News & Updates


Insurers losing money despite lack of storms

Most insurance companies in the red even with Florida’s dearth of hurricanes


After four hurricane-free years in central and South Florida, insurance companies should have been raking in the profits. All that premium money pouring in — and no big catastrophe claims checks going out.

Not so. Most of the state’s insurance companies report they are losing money. If the numbers are valid, the next big storm could not only destroy your home but also the company that insures it.

Based on insurers’ 2009 annual reports, 50 of out 70 Florida-based companies posted losses on their insurance business for the year; 31 of the companies reported a drop in reserves — the money insurers set aside to pay claims.

These Florida-based companies, many of them small, write about 52 percent of the residential homeowners insurance in the state. The rest is written by Citizens Property Insurance, the state-run company; State Farm Florida Insurance, the largest private carrier; and several dozen companies based outside of Florida.

The dreary financial reports coincide with a push in Tallahassee to pass legislation that would free up insurance companies to raise their rates at will — as much as 5 percent initially and as much as 15 percent in the future. Right now, any rate increase requires state approval.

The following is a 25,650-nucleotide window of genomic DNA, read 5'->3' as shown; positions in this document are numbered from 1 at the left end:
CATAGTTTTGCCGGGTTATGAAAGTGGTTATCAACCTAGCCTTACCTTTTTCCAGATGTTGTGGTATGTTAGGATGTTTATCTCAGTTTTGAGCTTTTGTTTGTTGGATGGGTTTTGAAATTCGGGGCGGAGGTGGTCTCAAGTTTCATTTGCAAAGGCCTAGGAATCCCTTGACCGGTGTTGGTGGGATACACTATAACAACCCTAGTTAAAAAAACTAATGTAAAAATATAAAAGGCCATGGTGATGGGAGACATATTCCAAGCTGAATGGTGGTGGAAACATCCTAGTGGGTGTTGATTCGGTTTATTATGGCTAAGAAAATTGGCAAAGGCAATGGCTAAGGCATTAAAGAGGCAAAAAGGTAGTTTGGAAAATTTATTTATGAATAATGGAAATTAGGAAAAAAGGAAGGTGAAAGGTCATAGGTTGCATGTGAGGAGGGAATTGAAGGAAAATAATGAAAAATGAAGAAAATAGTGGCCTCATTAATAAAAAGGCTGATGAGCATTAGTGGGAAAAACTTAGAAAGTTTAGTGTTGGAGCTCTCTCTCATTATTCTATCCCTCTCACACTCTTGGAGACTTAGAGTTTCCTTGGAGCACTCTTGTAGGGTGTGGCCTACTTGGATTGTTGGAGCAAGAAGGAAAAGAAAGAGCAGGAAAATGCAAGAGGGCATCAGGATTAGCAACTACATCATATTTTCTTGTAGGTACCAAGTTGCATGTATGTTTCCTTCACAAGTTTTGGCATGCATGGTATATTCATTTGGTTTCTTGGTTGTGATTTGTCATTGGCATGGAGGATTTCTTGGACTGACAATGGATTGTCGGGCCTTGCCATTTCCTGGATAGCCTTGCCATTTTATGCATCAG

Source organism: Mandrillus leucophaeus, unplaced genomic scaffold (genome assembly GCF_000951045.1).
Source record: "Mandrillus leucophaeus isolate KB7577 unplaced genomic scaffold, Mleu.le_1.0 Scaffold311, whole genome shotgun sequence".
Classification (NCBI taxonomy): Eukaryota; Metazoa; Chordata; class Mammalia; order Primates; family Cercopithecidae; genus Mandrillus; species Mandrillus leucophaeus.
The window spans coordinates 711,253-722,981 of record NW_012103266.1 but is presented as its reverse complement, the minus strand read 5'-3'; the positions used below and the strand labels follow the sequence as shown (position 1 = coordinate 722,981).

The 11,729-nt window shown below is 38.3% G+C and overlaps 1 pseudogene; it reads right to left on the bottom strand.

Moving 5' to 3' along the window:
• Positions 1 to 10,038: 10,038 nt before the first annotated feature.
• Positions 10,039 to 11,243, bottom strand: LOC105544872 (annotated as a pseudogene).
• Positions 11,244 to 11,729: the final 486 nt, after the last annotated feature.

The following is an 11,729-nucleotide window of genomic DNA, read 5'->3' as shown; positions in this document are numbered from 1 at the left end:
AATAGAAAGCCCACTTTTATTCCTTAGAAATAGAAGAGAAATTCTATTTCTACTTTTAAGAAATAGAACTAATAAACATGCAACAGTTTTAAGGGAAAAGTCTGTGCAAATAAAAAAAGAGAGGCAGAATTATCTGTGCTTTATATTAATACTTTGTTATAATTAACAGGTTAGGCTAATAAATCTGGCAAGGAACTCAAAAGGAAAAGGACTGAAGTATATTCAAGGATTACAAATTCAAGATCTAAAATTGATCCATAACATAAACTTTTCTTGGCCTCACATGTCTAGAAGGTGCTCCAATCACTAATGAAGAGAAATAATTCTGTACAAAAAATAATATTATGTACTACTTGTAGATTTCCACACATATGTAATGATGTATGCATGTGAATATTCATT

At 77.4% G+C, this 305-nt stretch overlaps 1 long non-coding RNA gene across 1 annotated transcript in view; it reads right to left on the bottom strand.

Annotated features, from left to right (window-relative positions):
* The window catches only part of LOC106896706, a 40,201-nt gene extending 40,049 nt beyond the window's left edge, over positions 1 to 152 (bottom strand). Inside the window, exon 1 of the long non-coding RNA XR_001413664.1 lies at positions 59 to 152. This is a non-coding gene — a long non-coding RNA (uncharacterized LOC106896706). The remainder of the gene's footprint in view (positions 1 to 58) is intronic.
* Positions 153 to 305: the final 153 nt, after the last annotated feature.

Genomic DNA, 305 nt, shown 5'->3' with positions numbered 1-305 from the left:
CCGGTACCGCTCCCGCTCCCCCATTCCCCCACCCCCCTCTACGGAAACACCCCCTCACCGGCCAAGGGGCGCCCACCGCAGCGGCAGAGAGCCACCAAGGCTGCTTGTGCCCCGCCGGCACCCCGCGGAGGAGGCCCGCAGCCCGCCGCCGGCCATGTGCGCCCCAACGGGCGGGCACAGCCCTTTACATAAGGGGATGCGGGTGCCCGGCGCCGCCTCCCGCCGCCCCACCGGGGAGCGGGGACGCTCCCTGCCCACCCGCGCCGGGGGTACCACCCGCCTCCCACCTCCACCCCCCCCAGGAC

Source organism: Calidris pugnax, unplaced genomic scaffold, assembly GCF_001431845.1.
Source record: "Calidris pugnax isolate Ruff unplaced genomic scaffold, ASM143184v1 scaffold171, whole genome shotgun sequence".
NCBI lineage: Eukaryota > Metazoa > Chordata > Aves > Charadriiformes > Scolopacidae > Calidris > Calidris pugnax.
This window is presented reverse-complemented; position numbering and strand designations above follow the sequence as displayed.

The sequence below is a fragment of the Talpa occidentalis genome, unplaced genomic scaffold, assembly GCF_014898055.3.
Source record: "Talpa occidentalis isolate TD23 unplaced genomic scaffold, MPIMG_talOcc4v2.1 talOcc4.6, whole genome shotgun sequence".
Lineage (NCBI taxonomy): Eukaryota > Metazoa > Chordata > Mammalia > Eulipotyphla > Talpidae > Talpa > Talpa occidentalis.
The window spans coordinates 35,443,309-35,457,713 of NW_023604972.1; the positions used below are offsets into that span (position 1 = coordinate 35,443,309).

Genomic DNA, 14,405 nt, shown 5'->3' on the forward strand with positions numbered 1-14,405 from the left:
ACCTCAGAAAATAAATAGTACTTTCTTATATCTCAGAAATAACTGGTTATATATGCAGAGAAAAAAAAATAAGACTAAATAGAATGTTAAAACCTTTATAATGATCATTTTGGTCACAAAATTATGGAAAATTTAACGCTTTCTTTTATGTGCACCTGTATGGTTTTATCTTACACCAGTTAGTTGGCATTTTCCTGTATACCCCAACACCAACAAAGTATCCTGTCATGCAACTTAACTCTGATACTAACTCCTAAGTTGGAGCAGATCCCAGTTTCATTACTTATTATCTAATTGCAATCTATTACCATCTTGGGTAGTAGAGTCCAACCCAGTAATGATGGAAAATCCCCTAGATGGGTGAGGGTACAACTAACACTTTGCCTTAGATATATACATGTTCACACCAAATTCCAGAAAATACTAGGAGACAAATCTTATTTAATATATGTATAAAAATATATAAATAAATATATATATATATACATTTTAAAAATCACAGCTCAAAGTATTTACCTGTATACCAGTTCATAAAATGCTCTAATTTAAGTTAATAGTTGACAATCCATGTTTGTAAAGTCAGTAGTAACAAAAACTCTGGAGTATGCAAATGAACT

Some are puzzled at how insurers can be doing so poorly during a time when hurricanes have bypassed Florida.

“Our insurance companies ought to be making good profits,” said Alex Sink, the state’s chief financial officer and a candidate for governor. Sink has asked Insurance Commissioner Kevin McCarty for a status report on the financial health of Florida-based insurers. It’s due Wednesday.

The companies aren’t alone in issuing dire warnings about the industry.

Demotech, a Columbus, Ohio-based rating agency, withdrew positive ratings on 10 Florida companies over the past year, including Magnolia Insurance, Edison Insurance and two insurers operated by Northern Capital Group.

A.M. Best, another rating agency, downgraded five Florida-based insurers — different ones — because they didn’t meet capitalization or other requirements.

And yet, in a move likely to fuel skepticism about insurance company losses, one company, Southern Oak, was just slapped by the state for overpaying a sister company to perform routine paperwork, pay agents and resolve claims.

It made Southern Oak’s bottom line look worse than it actually was.